Nail polish - Cosmetic Science Talk

Nail polish

Hi,

I would like to start a nail polish line with custom colors.  So does anyone know how to formulate a suspension base maybe 10 free with high shine? I would like to start as a home based business first to test the waters.

Thanks

Comments

  • Are you in the US?
    Robert Zonis, Sr. Formulation Chemist, Beaumont Products "All opinions and comments expressed are my own, have no relation to Beaumont Products, are fully copyrighted, and may not be used without written permission."
  • Wherever you are located, you really should find out a lot more about your product before you even think about making or marketing.

    Nail polish is particularly problematic. Anything much larger that a shot glass size of production will need fire department approval.

    Because of the specialised nature and safety problems associated with nail polish it is normally restricted to a few specialist blenders to manufacture - even the very large cosmetic companies contract out like this.

    Having said that, it is possible - even preferable - to buy nail polish bases for colouring yourself. This saves a long process of dissolving the resins and does absolve you of requiring to know quite so much about the product. It does not cut out the fire safety requirement, though.
  • Thank you for your feedback and yes I am in the US.
  • I don't see any difference between nail polish and cellulose car paint. They are both the same base. Therefore I don't see why not just repackage car paint into little bottles and label it. Johnb is correct, this is highly inflammable stuff with a low flash point. Not only that but the vapours are intoxicating.
    Design of anti-aging creams, gels, and serums; shampoos; and therapeutic cosmetics. In-house label and box design capability.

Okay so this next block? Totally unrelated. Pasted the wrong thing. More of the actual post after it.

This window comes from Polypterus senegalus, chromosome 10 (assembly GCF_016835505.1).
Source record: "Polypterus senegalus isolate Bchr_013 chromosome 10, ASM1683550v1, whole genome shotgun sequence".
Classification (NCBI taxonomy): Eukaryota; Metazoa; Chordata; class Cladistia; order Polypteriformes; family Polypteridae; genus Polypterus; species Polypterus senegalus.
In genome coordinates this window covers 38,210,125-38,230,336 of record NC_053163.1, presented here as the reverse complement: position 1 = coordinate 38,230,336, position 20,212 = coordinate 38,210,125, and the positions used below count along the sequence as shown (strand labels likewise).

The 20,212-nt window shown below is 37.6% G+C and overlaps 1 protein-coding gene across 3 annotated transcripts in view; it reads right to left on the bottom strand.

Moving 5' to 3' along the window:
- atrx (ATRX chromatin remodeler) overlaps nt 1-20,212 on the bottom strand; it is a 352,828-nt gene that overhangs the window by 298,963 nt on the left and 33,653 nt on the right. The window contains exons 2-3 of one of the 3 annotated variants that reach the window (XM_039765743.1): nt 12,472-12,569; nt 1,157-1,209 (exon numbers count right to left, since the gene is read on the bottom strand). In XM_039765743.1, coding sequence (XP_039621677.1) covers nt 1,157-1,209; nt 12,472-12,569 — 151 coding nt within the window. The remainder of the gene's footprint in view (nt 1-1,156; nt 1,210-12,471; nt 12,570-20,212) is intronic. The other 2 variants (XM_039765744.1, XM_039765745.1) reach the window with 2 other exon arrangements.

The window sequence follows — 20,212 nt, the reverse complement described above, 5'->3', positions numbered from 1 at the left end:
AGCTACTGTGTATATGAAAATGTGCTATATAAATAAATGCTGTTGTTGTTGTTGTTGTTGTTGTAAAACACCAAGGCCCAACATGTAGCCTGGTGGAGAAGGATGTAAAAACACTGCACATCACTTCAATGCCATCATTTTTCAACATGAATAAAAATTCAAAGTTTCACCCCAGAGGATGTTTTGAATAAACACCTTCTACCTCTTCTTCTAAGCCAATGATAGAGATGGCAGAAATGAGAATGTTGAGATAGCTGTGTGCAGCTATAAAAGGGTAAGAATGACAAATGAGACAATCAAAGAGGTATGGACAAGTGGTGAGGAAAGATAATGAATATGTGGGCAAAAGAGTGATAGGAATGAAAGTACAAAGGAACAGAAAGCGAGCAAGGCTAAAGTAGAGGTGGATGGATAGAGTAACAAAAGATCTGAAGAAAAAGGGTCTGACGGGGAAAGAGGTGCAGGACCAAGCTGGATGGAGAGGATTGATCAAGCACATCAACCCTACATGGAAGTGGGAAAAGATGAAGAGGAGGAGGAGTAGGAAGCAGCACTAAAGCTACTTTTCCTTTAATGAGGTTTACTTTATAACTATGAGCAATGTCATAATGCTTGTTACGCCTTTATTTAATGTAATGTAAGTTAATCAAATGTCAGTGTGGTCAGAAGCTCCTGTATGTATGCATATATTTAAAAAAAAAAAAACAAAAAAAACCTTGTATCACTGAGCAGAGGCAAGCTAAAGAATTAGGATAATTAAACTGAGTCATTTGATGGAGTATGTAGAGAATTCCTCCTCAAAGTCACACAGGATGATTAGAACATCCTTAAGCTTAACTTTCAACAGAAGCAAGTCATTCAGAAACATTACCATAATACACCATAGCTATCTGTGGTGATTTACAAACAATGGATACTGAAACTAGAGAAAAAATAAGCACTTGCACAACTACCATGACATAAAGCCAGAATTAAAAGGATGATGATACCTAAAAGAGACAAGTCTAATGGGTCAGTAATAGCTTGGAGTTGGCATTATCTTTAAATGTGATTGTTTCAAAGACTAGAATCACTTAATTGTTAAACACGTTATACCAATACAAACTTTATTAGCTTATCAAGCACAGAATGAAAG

• edited April 17
    the fundamental reason nail polish is such a huge fire risk, and why very few manufacturers make it from scratch, is because it involves handling cellulose nitrate, which, although it's well-behaved in solution, is EXTREMELY flammable and prone to ignition when dry; and once it's alight, it's very difficult to put out

    compared to cellulose nitrate, the solvents are relatively easy to handle, provided that proper care is taken
    UK based formulation chemist. Strongest subjects: hair styling, hair bleaches, hair dyes (oxidative and non-oxidative) I know some stuff about: EU regulations, emulsions (O/W and W/O), toothpaste, mouthwash, shampoos, other toiletries
  • Does anyone know any nail polish suspension base manufacturers? If I get a base then I could add my own mica powders. 
  • Fiabila, International Lacquers, Chromavis (formerly Durlin). 
  • Thank you do you know any US based manufacturers that can sell suspension bases?
  • edited April 18
    A Google search will reveal what you want to know.

    Keywords: nail polish manufacturers in usa

    Please note that I am not being sarcastic in offering this reply - as I have been accused recently when offering Google links. I am only trying to help.
  • Be aware that this suspension base is highly flammable/explosive, and needs to be mixed and stored in an explosion-proof room, for insurance reasons if nothing else.

    If you mix suspension base with powders and there's a fire, your homeowners insurance will pay you absolutely nothing, not to mention all the legal trouble you'll get into.

    Stick with the private label nail polish companies - it's much safer.
    Robert Zonis, Sr. Formulation Chemist, Beaumont Products "All opinions and comments expressed are my own, have no relation to Beaumont Products, are fully copyrighted, and may not be used without written permission."
  • Thank you for the feedback.
  • The only thing I do not like about private labels is that you can only use colors that they have available.  
  • I agree I have my bases in a room with good ventilation.. opted to by bases. instead of creating my own.. the fumes are horrible. 
    bases can be sold at several Artisan store online. do a search for glamour polish  base etc. or franken polish. also Manufacturers will sell their base at gallon pricing if you meet there min amount. otherwise they may charge you a fee.
  • also when mixing with bases. you may have an issue mixing oxides with them.
    my work around is a silicone and denatured alcohol blend which I mix with my oxides. this will prevent any lumps and granulation that may occur.

    another tip  for matte polish ( which i don't recommend as it tends to chip faster than using the matte over coat) is adding nylon or fumed silica .. this in itself can create a matte over coat or polish.. you can also add scent to your polish bases. ( again pointless since the scent wears off quickly)..  
    you can also add kaolin clay to create a harder base.. 
    hope this is helpful  
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